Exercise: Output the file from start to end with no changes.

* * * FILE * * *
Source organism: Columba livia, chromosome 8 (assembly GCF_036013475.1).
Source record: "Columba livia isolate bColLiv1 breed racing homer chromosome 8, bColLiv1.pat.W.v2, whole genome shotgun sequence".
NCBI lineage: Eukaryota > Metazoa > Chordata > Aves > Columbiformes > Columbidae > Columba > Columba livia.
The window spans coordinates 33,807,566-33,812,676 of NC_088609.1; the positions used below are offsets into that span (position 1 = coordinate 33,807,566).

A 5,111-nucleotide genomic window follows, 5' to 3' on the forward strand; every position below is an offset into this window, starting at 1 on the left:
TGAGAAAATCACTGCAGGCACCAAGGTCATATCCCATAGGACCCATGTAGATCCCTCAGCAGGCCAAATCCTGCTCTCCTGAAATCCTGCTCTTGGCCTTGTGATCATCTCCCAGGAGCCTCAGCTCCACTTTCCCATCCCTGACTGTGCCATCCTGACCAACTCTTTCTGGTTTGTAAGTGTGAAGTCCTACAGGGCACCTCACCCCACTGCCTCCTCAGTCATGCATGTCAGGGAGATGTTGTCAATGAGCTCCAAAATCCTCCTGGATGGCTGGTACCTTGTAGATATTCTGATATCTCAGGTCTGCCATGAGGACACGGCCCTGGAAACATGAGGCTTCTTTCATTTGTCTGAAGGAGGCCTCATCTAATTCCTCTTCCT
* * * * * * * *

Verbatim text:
Source organism: Columba livia, chromosome 8 (assembly GCF_036013475.1).
Source record: "Columba livia isolate bColLiv1 breed racing homer chromosome 8, bColLiv1.pat.W.v2, whole genome shotgun sequence".
NCBI lineage: Eukaryota > Metazoa > Chordata > Aves > Columbiformes > Columbidae > Columba > Columba livia.
The window spans coordinates 33,807,566-33,812,676 of NC_088609.1; the positions used below are offsets into that span (position 1 = coordinate 33,807,566).

A 5,111-nucleotide genomic window follows, 5' to 3' on the forward strand; every position below is an offset into this window, starting at 1 on the left:
TGAGAAAATCACTGCAGGCACCAAGGTCATATCCCATAGGACCCATGTAGATCCCTCAGCAGGCCAAATCCTGCTCTCCTGAAATCCTGCTCTTGGCCTTGTGATCATCTCCCAGGAGCCTCAGCTCCACTTTCCCATCCCTGACTGTGCCATCCTGACCAACTCTTTCTGGTTTGTAAGTGTGAAGTCCTACAGGGCACCTCACCCCACTGCCTCCTCAGTCATGCATGTCAGGGAGATGTTGTCAATGAGCTCCAAAATCCTCCTGGATGGCTGGTACCTTGTAGATATTCTGATATCTCAGGTCTGCCATGAGGACACGGCCCTGGAAACATGAGGCTTCTTTCATTTGTCTGAAGGAGGCCTCATCTAATTCCTCTTCCT